CLICK HERE to download part predominant recordings of your voice part for Handel's "For Unto Us a Child is Born", Chorus No. 12 from Messiah (HWV 56, July 1741). There are three predominant recordings for each voice part: the full track, a study spot, and a slower version of the study spot. Work on the slow study spot first (Soprano mm. 13-18, Alto mm. 56-61, Tenor mm. 38-41, Bass mm. 19-24) before working on the entire piece.
Performance by the London Symphony Orchestra and London Symphony Chorus, Sir Colin Davis, conductor:
"For Unto Us a Child is Born" is affectionately known as a "love duet chorus" because Handel adapted much of it from a secular Italian cantata of his entitled Nò, di voi non vo'fidarmi (HWV 189, July 1741). The performance below is by Les Sirénes at the Oct. 10, 2012 Early Music America Baroque Performance Competition in New York, NY.
Leonard Van Camp, in his book A Practical Guide for Performing, Teaching and Singing Messiah (©1993 Roger Dean), lists in Appendix III the following "Places Often Missed in Learning and Performing Messiah Choruses" for Chorus No. 12: For Unto Us a Child is Born:
- mm. 31-32 (Tenor) First note (get it from sopranos) and skip down a minor 7th to A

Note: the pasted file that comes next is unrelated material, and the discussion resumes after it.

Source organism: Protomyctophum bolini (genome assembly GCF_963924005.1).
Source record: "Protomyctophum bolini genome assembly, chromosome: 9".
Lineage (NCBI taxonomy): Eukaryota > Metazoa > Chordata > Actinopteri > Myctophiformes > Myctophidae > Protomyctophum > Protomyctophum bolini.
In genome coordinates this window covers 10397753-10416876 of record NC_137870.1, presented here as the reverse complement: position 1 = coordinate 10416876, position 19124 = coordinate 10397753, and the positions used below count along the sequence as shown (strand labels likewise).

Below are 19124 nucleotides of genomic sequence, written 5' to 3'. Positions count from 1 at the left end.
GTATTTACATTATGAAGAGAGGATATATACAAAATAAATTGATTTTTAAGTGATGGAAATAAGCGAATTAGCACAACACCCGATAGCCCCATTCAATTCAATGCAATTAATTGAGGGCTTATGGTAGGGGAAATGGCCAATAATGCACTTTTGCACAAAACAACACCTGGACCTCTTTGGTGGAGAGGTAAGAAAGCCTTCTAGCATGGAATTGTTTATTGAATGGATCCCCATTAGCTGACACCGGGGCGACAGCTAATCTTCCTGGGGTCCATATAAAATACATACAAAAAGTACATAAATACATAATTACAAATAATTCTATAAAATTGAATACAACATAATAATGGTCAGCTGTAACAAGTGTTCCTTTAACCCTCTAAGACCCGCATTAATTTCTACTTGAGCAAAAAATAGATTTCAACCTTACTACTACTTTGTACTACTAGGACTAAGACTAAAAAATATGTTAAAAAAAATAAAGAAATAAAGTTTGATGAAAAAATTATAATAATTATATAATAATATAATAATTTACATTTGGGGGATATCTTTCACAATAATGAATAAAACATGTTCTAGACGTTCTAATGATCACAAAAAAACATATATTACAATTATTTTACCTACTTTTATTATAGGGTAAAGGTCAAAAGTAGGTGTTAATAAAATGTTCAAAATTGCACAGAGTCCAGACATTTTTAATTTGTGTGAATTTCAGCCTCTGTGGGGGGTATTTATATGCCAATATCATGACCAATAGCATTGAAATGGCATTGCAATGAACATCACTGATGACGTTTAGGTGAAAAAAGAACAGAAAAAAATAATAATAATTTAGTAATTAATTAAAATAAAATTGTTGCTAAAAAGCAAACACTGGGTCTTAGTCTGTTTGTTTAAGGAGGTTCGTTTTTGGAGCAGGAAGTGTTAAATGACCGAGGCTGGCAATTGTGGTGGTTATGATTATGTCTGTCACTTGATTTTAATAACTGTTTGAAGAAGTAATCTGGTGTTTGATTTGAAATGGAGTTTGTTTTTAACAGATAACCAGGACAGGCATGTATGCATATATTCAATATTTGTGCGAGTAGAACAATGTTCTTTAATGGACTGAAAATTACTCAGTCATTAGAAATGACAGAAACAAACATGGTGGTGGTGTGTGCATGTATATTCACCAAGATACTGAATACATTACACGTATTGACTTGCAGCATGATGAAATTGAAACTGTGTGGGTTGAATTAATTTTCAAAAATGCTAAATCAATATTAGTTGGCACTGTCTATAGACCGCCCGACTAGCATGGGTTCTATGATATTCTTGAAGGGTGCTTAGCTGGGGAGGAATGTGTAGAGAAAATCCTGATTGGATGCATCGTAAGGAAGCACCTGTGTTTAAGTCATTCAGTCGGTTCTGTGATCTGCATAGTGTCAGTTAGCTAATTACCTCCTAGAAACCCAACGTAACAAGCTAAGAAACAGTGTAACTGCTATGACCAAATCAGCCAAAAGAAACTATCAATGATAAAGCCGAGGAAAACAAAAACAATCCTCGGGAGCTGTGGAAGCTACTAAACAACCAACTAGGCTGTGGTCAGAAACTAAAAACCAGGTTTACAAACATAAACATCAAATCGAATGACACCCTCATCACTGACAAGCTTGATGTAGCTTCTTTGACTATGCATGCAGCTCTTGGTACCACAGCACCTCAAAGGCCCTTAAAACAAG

- m. 48 (Tenor) D-D-F (compare with bar 84)
- m. 56 (Bass) F natural
- m. 56-61 (Alto) F natural and then F sharp
- m. 66 (Bass) First six notes
- m. 71 (Tenor & Bass) Skips down of a 5th (tenor) and a 7th (bass)
- m. 76 (Bass) 6th down on beat four
- m. 77 (Alto) Third beat of 77 – E natural. These two beats need work, as does the complettion of the passage in m. 78.
- m. 79 (All parts) Finding the first pitch is tricky. Compare with bar 88 to see how to think this spot.
- m. 80 (Soprano) Beat three and four. E down to A is a perfect 5th.
- m. 84 (Tenor) G natural on the "and of 2". Compare with bar 48.
- m. 87 (Bass) Last note is octave skip down to B natural.
- m. 88 (Alto) B natural
- m. 90 (Tenor & Bass) B natural is a unison
Van Camp offers the following suggestion for learning the roulades and melismas of Chorus No. 12:
"To become secure on the passages of sixteenth notes practice singing only the first note of each group. Then have part of the chorus sing it as written while the rest sing only the first note. This will help the choristers see the 'skeleton' of these passages, called 'roulades' or 'melismas,' which are like ornamentations of a simple melody. These must be sung in a light manner with good breath management and a light clear tone." (p. 40)Read Van Camp's complete guide to learning and teaching Chorus No. 12 by clicking here.
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